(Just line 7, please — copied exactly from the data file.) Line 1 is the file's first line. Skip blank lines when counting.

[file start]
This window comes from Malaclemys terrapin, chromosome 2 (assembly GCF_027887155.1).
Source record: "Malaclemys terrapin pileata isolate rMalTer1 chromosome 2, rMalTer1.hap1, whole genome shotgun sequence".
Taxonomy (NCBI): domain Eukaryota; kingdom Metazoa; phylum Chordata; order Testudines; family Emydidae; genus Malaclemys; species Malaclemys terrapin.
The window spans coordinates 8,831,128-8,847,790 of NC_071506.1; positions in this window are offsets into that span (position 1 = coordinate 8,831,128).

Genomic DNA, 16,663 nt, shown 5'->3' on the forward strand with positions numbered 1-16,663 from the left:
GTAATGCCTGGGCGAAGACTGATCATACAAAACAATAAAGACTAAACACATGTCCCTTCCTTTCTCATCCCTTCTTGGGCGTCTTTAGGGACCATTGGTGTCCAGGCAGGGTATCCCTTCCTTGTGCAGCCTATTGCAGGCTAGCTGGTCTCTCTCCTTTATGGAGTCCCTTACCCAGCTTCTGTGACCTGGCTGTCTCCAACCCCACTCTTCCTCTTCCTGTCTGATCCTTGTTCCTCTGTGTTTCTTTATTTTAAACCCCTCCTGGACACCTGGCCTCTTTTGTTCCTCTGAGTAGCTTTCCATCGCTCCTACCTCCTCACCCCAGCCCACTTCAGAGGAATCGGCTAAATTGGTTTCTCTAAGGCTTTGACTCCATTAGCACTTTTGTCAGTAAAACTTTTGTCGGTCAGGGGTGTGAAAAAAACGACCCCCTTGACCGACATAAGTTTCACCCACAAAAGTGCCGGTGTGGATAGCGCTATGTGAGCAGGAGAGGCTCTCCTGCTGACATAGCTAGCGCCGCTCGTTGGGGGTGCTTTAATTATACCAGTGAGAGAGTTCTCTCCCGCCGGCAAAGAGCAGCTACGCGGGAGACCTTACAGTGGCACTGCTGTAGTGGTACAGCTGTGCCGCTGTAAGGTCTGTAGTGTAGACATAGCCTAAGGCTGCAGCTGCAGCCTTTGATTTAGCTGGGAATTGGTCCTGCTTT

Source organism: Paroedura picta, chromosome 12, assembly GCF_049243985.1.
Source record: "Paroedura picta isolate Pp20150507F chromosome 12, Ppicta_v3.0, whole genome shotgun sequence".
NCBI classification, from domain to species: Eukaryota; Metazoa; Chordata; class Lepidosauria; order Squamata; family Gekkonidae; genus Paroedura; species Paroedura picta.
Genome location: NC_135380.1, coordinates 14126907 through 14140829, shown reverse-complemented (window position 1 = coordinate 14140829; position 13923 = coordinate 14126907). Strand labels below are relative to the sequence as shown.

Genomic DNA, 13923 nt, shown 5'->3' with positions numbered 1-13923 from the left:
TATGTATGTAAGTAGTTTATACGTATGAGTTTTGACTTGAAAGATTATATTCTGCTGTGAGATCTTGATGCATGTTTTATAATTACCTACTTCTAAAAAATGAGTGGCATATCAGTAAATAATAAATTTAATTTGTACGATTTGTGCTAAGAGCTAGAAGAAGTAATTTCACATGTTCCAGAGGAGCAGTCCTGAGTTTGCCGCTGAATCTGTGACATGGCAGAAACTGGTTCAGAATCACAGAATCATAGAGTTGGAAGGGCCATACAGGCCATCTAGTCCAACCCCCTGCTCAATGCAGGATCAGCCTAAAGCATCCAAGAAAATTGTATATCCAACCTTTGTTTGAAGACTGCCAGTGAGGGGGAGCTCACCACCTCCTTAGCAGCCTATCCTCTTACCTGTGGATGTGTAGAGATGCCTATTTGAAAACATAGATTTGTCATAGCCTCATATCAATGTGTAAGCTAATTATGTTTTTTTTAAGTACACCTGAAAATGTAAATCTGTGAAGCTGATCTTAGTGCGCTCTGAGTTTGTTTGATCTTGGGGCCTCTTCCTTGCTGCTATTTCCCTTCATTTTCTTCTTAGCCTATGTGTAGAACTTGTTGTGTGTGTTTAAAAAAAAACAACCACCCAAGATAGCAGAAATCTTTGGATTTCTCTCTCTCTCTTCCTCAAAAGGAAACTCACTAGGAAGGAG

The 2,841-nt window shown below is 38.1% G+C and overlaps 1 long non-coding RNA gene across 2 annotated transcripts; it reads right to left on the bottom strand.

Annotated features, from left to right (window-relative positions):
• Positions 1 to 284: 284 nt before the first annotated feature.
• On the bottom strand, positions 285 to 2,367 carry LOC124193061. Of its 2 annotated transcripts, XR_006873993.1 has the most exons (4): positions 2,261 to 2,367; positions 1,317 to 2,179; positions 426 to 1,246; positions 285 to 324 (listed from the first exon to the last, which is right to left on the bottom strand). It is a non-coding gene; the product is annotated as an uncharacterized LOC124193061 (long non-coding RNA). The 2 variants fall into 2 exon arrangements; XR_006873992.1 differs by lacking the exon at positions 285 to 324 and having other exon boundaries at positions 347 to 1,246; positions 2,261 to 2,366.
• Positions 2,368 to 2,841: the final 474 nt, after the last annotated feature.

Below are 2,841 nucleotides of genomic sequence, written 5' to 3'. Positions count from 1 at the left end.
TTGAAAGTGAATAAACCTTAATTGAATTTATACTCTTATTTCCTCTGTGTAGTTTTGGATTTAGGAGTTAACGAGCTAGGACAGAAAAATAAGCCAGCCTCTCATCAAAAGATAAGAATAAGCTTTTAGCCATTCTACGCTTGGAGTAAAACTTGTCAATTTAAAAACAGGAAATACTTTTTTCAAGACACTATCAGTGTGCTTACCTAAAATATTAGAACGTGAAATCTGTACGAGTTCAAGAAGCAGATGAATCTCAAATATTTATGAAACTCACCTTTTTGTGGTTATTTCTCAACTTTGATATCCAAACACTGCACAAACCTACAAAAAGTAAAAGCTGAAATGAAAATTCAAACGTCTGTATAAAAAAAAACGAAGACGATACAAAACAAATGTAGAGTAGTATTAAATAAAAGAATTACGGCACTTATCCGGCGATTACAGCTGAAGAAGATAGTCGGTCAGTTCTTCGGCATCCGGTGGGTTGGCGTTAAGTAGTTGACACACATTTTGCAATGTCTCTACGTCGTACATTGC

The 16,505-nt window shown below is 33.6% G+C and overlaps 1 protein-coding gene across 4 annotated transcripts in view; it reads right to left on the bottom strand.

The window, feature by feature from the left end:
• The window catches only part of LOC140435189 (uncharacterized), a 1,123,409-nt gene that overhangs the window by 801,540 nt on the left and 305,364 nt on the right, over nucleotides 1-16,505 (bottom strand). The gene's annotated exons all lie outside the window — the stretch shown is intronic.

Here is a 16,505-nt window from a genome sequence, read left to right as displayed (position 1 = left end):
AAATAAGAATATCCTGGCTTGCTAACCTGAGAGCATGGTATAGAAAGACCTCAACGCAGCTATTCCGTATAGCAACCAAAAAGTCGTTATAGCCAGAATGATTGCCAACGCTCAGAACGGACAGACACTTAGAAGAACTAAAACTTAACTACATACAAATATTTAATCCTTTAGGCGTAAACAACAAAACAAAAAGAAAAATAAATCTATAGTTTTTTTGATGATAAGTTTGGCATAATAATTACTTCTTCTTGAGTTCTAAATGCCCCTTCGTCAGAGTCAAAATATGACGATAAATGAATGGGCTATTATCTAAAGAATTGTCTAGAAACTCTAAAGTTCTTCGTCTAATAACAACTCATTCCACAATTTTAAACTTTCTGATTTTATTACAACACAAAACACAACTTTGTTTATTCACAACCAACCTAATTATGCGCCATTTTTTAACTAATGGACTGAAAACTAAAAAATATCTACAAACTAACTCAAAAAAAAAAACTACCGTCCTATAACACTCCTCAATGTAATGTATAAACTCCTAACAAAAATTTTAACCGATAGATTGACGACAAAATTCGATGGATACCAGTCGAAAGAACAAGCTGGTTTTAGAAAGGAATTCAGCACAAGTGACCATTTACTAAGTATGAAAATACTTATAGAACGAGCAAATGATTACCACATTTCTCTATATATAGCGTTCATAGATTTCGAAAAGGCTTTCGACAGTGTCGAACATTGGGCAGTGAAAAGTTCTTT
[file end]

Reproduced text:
Source organism: Paroedura picta, chromosome 12, assembly GCF_049243985.1.